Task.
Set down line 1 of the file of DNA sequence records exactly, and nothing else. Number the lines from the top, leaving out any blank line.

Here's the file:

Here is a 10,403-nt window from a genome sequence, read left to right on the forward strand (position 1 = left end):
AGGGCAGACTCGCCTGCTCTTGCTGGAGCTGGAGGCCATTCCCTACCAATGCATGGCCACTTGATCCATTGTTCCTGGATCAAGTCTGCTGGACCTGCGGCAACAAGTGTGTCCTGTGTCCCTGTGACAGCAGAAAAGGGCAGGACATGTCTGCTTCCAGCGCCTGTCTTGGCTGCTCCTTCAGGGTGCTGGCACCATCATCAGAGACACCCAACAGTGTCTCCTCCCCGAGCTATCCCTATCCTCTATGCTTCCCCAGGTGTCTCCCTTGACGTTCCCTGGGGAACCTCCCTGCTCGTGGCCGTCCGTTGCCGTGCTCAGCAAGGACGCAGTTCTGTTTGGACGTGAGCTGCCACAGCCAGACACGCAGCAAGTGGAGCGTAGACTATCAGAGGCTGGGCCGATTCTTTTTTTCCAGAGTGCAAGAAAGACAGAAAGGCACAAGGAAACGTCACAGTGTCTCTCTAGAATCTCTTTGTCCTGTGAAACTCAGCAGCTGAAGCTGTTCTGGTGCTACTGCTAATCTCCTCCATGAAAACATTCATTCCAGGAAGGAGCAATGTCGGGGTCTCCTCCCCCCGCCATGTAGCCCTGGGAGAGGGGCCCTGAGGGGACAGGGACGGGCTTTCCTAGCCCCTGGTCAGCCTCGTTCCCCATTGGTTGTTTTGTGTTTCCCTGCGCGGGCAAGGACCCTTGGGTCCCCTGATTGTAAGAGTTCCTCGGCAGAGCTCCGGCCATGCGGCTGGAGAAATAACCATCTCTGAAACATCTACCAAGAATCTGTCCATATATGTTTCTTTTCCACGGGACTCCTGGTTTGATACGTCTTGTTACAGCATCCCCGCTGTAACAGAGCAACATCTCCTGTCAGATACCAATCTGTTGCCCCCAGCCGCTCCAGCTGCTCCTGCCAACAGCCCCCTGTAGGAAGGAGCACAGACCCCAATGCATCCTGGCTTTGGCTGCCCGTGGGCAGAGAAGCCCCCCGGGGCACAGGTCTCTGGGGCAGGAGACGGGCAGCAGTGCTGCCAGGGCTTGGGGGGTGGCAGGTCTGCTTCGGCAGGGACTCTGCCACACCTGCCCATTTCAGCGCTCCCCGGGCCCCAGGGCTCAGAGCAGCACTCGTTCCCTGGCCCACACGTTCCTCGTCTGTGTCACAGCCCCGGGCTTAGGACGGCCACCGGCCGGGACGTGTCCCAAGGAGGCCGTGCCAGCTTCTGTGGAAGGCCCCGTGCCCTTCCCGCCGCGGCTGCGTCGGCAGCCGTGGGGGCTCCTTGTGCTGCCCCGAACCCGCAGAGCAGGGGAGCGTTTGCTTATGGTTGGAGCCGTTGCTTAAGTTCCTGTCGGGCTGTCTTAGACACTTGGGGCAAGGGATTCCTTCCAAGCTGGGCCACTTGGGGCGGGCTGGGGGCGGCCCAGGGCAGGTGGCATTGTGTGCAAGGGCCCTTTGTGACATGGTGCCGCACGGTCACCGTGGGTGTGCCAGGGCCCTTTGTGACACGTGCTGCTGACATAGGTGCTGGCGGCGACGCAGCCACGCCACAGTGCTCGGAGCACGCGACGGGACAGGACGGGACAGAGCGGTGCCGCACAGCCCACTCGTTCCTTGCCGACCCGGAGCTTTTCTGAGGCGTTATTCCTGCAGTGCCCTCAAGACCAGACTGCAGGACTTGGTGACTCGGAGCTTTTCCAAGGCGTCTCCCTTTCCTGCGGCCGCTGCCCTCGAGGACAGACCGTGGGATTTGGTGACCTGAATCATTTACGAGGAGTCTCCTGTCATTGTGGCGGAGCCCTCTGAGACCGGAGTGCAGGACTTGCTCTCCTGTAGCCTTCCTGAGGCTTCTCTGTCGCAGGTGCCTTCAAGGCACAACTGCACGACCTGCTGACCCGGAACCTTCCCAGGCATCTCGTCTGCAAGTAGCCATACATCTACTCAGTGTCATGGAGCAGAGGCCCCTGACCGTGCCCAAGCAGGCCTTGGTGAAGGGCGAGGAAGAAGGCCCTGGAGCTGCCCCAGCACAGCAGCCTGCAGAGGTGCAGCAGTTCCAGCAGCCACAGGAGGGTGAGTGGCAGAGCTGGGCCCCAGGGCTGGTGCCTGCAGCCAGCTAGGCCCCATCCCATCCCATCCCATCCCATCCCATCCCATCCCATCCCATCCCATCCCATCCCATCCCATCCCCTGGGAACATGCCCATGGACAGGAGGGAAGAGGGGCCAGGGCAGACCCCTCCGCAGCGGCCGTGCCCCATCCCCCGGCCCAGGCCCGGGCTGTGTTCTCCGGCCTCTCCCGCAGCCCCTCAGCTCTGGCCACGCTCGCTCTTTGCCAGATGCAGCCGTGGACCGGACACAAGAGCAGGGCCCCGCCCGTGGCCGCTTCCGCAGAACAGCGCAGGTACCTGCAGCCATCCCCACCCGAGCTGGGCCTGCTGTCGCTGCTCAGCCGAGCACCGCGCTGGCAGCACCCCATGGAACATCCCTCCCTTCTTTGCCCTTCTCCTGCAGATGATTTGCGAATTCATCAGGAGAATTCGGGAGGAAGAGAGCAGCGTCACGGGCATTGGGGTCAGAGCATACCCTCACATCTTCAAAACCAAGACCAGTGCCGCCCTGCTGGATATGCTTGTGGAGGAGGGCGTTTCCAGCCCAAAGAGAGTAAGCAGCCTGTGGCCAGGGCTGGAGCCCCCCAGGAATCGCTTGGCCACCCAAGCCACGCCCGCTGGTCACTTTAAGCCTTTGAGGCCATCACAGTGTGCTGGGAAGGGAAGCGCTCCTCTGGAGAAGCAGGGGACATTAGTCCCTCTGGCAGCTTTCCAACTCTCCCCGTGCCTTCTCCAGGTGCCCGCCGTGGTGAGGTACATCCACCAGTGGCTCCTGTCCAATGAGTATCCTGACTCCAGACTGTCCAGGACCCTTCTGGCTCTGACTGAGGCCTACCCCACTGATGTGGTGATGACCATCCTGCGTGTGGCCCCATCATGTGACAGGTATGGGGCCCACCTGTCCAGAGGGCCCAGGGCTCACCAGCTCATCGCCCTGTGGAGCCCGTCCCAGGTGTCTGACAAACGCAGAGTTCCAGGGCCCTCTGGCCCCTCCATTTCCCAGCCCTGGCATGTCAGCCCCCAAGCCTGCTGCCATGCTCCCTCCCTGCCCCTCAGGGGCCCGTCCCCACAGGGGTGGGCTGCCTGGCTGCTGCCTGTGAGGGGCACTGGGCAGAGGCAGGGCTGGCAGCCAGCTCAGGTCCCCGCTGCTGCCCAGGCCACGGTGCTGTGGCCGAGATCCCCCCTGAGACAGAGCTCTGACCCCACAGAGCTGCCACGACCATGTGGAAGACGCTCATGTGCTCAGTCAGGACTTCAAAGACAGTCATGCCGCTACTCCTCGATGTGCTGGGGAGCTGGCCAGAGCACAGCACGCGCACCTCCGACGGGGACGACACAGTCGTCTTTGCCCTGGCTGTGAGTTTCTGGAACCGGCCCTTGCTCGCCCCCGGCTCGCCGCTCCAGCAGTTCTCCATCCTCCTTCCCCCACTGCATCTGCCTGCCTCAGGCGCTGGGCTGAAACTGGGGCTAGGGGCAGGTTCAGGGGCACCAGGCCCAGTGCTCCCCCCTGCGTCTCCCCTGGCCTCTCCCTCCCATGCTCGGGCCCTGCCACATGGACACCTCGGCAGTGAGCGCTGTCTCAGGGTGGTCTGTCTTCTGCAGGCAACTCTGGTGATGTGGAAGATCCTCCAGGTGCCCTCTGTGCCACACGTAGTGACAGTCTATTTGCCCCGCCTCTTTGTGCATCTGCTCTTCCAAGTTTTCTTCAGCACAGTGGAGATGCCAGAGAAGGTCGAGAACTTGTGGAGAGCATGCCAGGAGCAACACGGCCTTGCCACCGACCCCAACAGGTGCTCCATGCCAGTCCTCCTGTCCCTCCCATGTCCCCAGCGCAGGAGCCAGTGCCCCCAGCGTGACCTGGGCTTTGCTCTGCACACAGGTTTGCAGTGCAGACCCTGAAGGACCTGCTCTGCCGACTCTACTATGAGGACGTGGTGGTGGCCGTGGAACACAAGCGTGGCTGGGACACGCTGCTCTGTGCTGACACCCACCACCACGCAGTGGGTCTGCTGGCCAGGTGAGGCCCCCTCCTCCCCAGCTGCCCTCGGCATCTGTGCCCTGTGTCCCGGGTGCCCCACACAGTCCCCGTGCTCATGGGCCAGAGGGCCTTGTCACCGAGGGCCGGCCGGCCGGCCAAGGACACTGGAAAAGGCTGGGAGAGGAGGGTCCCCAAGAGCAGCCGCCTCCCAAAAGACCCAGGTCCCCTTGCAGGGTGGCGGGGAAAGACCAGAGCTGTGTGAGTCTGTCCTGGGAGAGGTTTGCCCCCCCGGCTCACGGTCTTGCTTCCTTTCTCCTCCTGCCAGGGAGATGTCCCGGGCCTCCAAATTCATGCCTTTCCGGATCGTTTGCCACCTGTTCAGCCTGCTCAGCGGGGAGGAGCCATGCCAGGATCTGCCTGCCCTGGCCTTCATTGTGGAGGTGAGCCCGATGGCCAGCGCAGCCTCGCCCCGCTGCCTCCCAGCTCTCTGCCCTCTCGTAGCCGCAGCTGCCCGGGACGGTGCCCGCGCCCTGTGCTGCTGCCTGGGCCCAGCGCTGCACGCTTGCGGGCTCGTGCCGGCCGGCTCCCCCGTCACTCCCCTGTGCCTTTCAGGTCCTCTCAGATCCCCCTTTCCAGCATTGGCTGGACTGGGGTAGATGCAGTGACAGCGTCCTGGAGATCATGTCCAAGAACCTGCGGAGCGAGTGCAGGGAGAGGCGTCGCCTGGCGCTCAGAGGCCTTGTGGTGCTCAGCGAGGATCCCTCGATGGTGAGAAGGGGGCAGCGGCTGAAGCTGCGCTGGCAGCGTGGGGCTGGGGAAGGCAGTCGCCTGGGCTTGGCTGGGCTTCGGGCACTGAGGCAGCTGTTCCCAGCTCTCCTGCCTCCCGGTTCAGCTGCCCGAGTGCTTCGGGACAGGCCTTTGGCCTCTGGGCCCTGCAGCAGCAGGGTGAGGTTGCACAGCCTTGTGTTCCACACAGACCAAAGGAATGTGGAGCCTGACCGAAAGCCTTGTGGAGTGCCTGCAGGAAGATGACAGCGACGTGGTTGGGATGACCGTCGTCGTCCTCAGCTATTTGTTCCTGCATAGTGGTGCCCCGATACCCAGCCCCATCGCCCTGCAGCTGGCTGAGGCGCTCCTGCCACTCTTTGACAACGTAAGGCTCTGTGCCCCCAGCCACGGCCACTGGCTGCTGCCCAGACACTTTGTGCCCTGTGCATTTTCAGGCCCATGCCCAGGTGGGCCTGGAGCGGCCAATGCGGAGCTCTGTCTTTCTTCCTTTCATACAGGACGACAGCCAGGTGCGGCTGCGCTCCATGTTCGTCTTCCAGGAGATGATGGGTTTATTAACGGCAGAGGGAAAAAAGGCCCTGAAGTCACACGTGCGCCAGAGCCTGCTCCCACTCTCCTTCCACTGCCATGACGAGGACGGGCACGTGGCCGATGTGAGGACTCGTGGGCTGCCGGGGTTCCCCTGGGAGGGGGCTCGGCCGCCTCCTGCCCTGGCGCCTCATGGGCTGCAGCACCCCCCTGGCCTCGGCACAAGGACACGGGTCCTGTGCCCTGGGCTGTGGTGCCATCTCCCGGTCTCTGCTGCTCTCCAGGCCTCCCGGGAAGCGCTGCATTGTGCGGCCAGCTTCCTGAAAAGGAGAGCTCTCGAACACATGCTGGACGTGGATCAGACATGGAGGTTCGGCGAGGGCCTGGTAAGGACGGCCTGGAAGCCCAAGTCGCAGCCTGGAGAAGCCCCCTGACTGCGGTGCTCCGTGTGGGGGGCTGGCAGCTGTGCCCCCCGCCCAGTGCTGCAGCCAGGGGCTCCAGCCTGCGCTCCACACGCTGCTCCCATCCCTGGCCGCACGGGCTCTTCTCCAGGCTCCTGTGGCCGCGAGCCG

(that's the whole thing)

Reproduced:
Here is a 10,403-nt window from a genome sequence, read left to right on the forward strand (position 1 = left end):